Working from Paris, Kelly produced collections for five years, beginning in 1985 and continuing until his death in 1990. After receiving financial backing from the U.S. based fashion conglomerate Warnaco in July, 1987, Kelly was able to hire a staff and eventually achieve wholesale sales of US $7.2 million per year. Kelly's designs were sold in upscale retailers including Henri Bendel, Bergdorf Goodman and Bloomingdale's and were worn by celebrities including Isabella Rossellini, Bette Davis, Cicely Tyson and Grace Jones. Kelly's designs frequently incorporated bright colors, were often embellished with ribbons and buttons and suggested a sense of whimsy and joy while sometimes addressing difficult issues of race. This was pointed out by the giving his audience a tiny brown doll with molded black hair that could be most accurately described as a pickaninny. Kelly also used culture using motifs such as watermelon and the golliwog. He was known to walk the runway in baggy overalls and used a large spray paint heart as the background to his fashion shows.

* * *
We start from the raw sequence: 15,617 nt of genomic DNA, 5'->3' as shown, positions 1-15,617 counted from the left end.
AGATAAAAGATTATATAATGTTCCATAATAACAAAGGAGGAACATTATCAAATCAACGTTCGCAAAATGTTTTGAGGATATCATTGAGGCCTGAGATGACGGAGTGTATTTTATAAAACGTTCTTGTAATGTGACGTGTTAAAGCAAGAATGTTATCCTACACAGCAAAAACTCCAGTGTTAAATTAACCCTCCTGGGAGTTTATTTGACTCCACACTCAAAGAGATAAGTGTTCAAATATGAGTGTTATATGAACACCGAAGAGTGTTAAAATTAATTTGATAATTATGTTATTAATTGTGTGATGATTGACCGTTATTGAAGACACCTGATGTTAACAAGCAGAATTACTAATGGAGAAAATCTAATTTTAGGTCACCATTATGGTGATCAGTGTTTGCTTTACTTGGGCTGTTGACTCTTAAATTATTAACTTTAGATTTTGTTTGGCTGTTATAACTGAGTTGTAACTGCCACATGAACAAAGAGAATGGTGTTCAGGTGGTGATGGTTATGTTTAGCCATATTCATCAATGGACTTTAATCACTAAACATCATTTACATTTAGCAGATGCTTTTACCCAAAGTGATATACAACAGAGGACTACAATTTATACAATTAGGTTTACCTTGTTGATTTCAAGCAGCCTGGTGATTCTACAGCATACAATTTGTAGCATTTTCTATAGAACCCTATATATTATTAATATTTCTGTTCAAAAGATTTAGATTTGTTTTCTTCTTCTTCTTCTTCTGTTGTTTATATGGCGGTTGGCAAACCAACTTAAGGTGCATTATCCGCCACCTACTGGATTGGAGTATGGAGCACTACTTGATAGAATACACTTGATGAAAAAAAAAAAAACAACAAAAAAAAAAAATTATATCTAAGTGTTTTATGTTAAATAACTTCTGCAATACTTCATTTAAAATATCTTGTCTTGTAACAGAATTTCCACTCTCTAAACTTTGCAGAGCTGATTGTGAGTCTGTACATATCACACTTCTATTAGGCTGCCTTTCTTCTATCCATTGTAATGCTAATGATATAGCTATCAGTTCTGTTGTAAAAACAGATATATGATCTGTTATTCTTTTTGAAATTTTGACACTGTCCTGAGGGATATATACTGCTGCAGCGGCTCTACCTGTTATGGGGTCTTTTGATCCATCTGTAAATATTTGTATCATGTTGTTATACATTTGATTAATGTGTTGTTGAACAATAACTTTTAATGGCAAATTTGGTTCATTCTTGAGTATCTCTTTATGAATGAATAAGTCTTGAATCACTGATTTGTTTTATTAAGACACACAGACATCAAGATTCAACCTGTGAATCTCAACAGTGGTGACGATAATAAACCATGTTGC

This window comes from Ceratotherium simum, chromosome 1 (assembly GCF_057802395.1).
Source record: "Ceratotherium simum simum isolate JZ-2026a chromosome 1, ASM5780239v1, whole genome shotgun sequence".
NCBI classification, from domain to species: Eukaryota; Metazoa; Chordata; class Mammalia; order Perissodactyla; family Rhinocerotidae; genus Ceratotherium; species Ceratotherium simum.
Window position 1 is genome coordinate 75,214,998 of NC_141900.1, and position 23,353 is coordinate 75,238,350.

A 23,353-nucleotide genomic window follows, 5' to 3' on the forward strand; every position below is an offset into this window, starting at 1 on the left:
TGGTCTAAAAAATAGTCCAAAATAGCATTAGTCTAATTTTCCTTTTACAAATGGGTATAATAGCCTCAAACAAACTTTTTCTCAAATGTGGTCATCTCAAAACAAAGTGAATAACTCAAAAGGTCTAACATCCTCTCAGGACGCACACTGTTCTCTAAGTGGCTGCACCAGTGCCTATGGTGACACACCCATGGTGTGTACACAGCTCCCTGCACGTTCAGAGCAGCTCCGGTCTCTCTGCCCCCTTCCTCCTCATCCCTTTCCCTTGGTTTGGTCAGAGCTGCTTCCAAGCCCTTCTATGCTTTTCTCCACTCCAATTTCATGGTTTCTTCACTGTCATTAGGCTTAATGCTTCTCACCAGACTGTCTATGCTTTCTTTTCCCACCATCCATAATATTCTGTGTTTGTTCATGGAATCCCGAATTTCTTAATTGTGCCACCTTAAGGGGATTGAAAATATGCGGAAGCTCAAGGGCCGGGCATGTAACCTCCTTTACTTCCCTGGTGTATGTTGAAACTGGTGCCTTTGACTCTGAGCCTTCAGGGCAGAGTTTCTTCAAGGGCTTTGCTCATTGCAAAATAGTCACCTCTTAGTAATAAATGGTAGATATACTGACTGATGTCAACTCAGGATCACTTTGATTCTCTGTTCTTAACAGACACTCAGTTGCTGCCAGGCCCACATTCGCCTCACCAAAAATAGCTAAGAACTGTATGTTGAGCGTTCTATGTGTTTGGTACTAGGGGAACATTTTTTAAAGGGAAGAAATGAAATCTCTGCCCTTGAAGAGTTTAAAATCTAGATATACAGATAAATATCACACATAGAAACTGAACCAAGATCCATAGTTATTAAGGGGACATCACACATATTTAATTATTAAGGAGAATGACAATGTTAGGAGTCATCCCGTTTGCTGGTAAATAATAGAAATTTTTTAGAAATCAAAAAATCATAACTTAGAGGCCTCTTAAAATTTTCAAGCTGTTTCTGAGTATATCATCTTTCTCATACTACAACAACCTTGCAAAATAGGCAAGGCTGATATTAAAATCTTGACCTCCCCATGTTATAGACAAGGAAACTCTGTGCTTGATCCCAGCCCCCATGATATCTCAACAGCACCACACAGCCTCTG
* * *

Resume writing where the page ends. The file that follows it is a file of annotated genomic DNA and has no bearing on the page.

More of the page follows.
In 2004, The Brooklyn Museum presented Patrick Kelly: A Retrospective, a show featuring more than sixty Kelly designs.
^Hornblower, Margot (1989-04-03). "An Original American In Paris: PATRICK KELLY". Time website. United States of America: Time Inc. Archived from the original on 2010-06-01. Retrieved 2010-06-01. "In the late 1980's Kelly began selling his collection on the street and working as a costumer at Le Palais.Since July 1987, when Kelly signed a licensing contract with the $600 million conglomerate Warnaco, his business has shot up from $795,000 a year to $7 million a year."
^ ab"FIDM Museum Blog: Patrick Kelly". FIDM Museum Blog. Los Angeles, CA: FIDM. 2010-03-22. Archived from the original on 2010-06-01. Retrieved 2010-06-01. "In 1988, Kelly became the first American designer to be admitted to the Chambre Syndicale du Prêt-à-Porter des Couturiers et des Créateurs de Mode..."